DEFINITION of 'Current Maturity'

The current maturity is the interval between the present date and the maturity date of a bond. The current maturity tells how long the bond has left until it matures, and it is an important metric for determining a bond's valuation.

BREAKING DOWN 'Current Maturity'

The primary features of a bond include the coupon rate, par value, and maturity. The maturity date is the date on which the issuer repays the bondholders the principal investment and the final coupon due. For accrual bonds and zero-coupon bonds, the maturity date is the day when bond investors receive the principal plus any accrued interest on the bond. There are different types of maturities that investors use when referring to bonds. The "original maturity" is the time between the issue date and the maturity date. This date is included in a bond’s indenture at the time of issuance. An investor that purchases a bond on its issuance date will be quoted the original maturity.

The current maturity is how much time is left before the bond matures and is retired from the market. Investors who purchase bonds after the issuance dates of the bonds typically look to the current maturity in order to value the bond. For example, let’s assume an investor purchases a bond in 2018. The bond was originally issued in 2010 with a maturity date in 2030. The current maturity of the bond is 12 years, calculated as the time difference between 2018 and 2013, although the original maturity is 20 years. As the number of years go by, the current maturity will decrease until it becomes zero on the maturity date. For instance, in 2025, the current maturity will be 5 years.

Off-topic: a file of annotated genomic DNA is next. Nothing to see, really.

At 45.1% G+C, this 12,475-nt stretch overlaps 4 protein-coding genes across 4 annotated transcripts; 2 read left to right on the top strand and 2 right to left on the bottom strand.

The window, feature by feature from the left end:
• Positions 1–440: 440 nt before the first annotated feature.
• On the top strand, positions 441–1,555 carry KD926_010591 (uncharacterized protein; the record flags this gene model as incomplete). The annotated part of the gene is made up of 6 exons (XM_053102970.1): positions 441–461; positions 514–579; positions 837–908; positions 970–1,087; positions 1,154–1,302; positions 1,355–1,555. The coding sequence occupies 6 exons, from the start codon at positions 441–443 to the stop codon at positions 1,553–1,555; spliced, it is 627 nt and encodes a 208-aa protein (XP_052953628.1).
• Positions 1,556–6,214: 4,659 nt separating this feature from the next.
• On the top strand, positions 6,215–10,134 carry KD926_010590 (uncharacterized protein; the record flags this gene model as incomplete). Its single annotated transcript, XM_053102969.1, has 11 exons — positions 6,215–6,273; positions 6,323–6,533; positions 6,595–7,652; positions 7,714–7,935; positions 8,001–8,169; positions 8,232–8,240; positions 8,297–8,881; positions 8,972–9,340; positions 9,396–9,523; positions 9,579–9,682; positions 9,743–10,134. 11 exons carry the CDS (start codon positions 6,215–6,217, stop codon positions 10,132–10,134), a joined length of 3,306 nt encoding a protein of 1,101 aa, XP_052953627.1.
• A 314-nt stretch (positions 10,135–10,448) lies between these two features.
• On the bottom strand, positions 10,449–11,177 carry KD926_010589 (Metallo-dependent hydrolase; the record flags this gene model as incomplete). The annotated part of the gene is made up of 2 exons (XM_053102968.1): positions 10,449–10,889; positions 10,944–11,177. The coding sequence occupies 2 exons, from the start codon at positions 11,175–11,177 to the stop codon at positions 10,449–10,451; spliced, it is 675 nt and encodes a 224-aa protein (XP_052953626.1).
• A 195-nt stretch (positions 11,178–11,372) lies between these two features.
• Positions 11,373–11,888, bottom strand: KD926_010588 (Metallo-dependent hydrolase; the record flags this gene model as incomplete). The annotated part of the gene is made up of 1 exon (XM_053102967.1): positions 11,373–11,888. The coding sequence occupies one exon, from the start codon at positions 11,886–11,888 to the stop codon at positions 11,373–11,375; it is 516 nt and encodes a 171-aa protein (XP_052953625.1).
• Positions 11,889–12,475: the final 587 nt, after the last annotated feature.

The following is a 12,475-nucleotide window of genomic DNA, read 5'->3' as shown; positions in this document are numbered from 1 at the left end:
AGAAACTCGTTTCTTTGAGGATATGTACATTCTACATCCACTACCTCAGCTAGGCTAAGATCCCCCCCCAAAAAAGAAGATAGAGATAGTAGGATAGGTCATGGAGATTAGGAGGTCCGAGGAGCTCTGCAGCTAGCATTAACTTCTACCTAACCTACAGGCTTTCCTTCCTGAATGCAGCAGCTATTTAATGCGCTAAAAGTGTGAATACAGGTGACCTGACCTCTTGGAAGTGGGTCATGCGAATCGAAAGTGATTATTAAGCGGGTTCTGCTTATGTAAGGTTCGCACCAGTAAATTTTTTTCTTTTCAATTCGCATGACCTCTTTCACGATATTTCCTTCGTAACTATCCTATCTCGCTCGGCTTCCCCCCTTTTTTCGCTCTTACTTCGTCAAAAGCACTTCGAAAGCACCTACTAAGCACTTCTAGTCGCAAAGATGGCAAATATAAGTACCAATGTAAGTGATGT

The longer the time until maturity, the more interest payments that can be expected. In a normal company, there could be several bonds with staggered current maturities resulting in bonds expiring at different times.

Current Maturity of Long-Term Debt

The current maturity of a company’s long-term debt refers to the portion of liabilities that are due within the next 12 months. As this portion of outstanding debt comes due for payment within the year, it is removed from the long-term liabilities account and recognized as a current liability on a company’s balance sheet. Any amount to be repaid after 12 months is kept as a long-term liability.

For example, assume a company has a $120,000 outstanding debt to be paid off in $20,000 installments over the next six years. $20,000 will be recognized as the current portion of long-term debt to be repaid this year. $100,000 will be recorded as a long-term liability. It is possible for all of a company's long-term debt to suddenly be classified as debt with a current maturity if the firm is in default on a loan covenant. In this case, the loan terms usually state that the entire loan is payable at once in the event of a covenant default, which makes it a short-term loan.

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